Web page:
• IRunner is an interface implemented by any object capable of executing a specific type of test
    • For example, there is a runner that understands the work needed to execute a suite. A separate runner understands how to execute test cases and methods.
  • 16. Flex Unit 4 Request
    • To determine the correct IRunner for the request, the Request object kicks off a recursive process of introspecting each class
    • Identification Process
    • Introspect the class
    • Identify the runner for the class
    • Identify any children
    • Run this process on each child to identify their correct runner
    • Return the top level runner for the Request
  • 17. The Correct Runner
    • FlexUnit 4 determines the correct runner for each class using builders
    • Builders are objects responsible for building the correct runner for a class
    • We try multiple possible builders until a compatible one is identified
    • Default Possibilities
    • Ignored Builder
    • MetaData Builder
    • Suite Method Builder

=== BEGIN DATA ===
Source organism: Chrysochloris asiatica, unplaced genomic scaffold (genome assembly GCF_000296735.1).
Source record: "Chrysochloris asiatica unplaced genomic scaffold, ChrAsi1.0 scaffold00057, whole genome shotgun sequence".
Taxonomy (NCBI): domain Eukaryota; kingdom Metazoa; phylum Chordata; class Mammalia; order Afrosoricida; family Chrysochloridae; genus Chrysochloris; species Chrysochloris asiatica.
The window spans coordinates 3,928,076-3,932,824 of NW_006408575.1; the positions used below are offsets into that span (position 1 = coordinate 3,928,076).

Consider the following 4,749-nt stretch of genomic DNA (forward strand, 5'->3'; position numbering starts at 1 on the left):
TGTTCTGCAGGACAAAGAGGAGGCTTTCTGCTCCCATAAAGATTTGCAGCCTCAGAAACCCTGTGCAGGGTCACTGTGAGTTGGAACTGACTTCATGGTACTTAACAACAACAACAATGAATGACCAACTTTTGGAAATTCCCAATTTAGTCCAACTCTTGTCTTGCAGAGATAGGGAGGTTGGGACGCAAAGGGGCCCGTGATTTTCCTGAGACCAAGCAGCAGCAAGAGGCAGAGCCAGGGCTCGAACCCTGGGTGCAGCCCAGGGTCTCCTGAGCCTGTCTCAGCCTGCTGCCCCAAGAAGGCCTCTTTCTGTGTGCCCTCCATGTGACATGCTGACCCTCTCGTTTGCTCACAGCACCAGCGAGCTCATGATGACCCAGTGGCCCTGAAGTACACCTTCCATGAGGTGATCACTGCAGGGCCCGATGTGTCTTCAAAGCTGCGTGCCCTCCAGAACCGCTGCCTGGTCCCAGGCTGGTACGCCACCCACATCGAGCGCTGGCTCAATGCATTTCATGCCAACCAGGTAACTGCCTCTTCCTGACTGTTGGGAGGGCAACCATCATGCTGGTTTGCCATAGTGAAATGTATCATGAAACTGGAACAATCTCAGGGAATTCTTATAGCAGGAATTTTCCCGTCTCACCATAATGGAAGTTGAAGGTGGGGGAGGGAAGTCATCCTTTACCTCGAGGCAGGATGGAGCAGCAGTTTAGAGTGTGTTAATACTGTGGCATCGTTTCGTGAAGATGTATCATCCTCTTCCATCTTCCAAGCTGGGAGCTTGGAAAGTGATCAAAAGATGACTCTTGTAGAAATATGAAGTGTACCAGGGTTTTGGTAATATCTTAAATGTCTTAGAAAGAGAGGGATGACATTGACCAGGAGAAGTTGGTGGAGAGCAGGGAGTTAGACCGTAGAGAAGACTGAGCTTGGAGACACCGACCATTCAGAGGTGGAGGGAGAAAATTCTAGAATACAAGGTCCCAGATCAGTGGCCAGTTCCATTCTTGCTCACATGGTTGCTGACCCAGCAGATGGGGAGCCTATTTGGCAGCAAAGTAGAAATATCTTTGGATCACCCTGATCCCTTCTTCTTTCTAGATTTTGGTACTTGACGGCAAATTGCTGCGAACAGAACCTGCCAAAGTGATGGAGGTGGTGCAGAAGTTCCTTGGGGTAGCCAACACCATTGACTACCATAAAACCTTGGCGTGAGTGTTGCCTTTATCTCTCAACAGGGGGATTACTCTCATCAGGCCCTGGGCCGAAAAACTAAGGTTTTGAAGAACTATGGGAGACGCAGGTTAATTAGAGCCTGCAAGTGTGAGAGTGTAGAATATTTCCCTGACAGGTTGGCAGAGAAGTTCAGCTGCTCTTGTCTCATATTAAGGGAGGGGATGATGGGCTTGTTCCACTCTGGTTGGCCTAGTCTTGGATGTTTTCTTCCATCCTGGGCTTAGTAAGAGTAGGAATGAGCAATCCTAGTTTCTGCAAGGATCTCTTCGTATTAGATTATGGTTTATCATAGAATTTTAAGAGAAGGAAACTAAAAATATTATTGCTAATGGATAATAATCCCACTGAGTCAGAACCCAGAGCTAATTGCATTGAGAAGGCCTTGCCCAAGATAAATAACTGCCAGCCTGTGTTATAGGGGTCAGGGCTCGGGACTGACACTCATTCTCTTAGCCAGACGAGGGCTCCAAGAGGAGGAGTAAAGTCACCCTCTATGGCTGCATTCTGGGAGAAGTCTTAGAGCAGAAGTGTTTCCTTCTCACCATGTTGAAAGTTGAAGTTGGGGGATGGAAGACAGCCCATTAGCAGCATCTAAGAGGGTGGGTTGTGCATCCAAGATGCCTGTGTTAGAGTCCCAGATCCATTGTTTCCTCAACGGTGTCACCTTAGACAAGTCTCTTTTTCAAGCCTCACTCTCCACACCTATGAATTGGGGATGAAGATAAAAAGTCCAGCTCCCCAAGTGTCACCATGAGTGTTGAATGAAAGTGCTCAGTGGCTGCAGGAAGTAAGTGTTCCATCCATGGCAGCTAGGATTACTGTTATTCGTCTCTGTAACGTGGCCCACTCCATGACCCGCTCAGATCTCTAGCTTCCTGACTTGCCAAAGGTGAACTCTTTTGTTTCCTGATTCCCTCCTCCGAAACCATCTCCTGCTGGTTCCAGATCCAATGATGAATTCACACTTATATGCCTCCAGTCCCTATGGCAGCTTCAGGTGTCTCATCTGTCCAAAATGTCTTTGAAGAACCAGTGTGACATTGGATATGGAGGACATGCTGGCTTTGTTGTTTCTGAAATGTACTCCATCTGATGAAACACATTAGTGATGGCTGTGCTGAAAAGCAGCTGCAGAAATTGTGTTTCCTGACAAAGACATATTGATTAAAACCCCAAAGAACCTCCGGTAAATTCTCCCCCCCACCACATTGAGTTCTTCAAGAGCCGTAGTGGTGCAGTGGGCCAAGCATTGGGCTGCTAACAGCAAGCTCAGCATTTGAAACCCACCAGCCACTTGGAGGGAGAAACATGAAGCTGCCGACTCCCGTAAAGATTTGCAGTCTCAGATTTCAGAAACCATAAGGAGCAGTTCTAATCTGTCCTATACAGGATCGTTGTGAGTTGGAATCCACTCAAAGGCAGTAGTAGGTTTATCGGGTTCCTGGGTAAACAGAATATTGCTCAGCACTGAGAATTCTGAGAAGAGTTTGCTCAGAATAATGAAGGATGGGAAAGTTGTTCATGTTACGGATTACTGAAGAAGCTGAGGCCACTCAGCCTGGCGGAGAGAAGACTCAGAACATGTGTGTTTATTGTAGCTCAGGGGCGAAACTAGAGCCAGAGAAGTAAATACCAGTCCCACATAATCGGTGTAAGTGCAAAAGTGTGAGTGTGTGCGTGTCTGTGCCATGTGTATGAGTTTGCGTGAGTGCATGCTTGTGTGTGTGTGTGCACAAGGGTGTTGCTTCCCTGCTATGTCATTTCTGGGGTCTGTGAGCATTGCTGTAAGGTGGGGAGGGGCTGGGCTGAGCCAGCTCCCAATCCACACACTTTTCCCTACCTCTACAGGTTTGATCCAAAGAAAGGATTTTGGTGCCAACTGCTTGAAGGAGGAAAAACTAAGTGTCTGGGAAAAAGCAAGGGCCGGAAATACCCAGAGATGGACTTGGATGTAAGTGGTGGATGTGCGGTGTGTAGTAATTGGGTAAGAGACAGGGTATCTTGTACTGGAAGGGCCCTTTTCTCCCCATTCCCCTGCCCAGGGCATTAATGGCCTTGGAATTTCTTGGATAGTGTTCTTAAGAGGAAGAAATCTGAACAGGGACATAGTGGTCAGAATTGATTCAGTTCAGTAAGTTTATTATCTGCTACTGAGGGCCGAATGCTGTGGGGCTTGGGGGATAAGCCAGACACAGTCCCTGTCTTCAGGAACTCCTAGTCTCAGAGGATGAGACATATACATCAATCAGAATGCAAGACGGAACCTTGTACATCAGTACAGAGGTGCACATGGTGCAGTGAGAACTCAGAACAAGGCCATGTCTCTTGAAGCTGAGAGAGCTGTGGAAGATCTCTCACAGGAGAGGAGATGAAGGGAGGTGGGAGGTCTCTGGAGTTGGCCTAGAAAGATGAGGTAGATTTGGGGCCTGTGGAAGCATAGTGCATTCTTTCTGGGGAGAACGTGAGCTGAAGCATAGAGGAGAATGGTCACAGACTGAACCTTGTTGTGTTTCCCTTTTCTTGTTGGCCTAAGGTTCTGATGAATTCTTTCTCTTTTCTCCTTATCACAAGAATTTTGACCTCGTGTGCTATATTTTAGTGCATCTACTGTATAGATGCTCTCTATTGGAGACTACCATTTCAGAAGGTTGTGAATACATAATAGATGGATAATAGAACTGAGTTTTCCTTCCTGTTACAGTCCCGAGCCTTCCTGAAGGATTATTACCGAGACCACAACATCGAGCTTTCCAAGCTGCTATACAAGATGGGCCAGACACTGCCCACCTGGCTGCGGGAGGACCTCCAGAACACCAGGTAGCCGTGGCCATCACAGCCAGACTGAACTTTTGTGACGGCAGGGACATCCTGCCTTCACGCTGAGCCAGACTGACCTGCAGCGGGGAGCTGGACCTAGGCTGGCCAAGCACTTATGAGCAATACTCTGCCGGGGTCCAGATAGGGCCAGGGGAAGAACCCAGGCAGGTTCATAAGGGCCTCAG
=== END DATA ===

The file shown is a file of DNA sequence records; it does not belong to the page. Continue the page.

• Flex Unit 1 Builder
    • Fluint 1 Builder
    • FlexUnit 4 Builder
  • 18. Ignored Builder
    • Looks for the [Ignore] metadata on top of the class
    • If this metadata is found, it creates an instance of the IgnoredClassRunner, which simply knows how to report that this class has been ignored back to the core
  • 19. MetaData Builder
    • Looks for the [RunWith] metadata on top of the class (remember our suite example?)
    • If this metadata is found and the runner specified can be found, the builder checks that it implements the IRunner interface. If so, it creates an instance of the specified runner to run this class
    • This provides a huge hook for extensibility